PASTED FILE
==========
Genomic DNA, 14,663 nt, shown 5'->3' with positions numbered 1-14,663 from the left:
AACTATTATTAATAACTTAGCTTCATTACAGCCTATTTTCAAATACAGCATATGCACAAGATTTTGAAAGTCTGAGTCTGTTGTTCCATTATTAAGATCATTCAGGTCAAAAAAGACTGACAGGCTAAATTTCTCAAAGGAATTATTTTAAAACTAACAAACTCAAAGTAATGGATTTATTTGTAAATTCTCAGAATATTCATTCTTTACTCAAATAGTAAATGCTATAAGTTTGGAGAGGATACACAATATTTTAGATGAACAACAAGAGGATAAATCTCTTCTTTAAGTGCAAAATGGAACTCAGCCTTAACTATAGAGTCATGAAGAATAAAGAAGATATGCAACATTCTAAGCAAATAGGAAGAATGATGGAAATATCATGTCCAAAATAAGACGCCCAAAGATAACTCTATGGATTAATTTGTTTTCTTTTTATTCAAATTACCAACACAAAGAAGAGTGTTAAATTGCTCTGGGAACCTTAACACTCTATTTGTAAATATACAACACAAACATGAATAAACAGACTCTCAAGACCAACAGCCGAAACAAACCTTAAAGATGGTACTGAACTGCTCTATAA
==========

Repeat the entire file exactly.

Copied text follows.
Genomic DNA, 14,663 nt, shown 5'->3' with positions numbered 1-14,663 from the left:
AACTATTATTAATAACTTAGCTTCATTACAGCCTATTTTCAAATACAGCATATGCACAAGATTTTGAAAGTCTGAGTCTGTTGTTCCATTATTAAGATCATTCAGGTCAAAAAAGACTGACAGGCTAAATTTCTCAAAGGAATTATTTTAAAACTAACAAACTCAAAGTAATGGATTTATTTGTAAATTCTCAGAATATTCATTCTTTACTCAAATAGTAAATGCTATAAGTTTGGAGAGGATACACAATATTTTAGATGAACAACAAGAGGATAAATCTCTTCTTTAAGTGCAAAATGGAACTCAGCCTTAACTATAGAGTCATGAAGAATAAAGAAGATATGCAACATTCTAAGCAAATAGGAAGAATGATGGAAATATCATGTCCAAAATAAGACGCCCAAAGATAACTCTATGGATTAATTTGTTTTCTTTTTATTCAAATTACCAACACAAAGAAGAGTGTTAAATTGCTCTGGGAACCTTAACACTCTATTTGTAAATATACAACACAAACATGAATAAACAGACTCTCAAGACCAACAGCCGAAACAAACCTTAAAGATGGTACTGAACTGCTCTATAA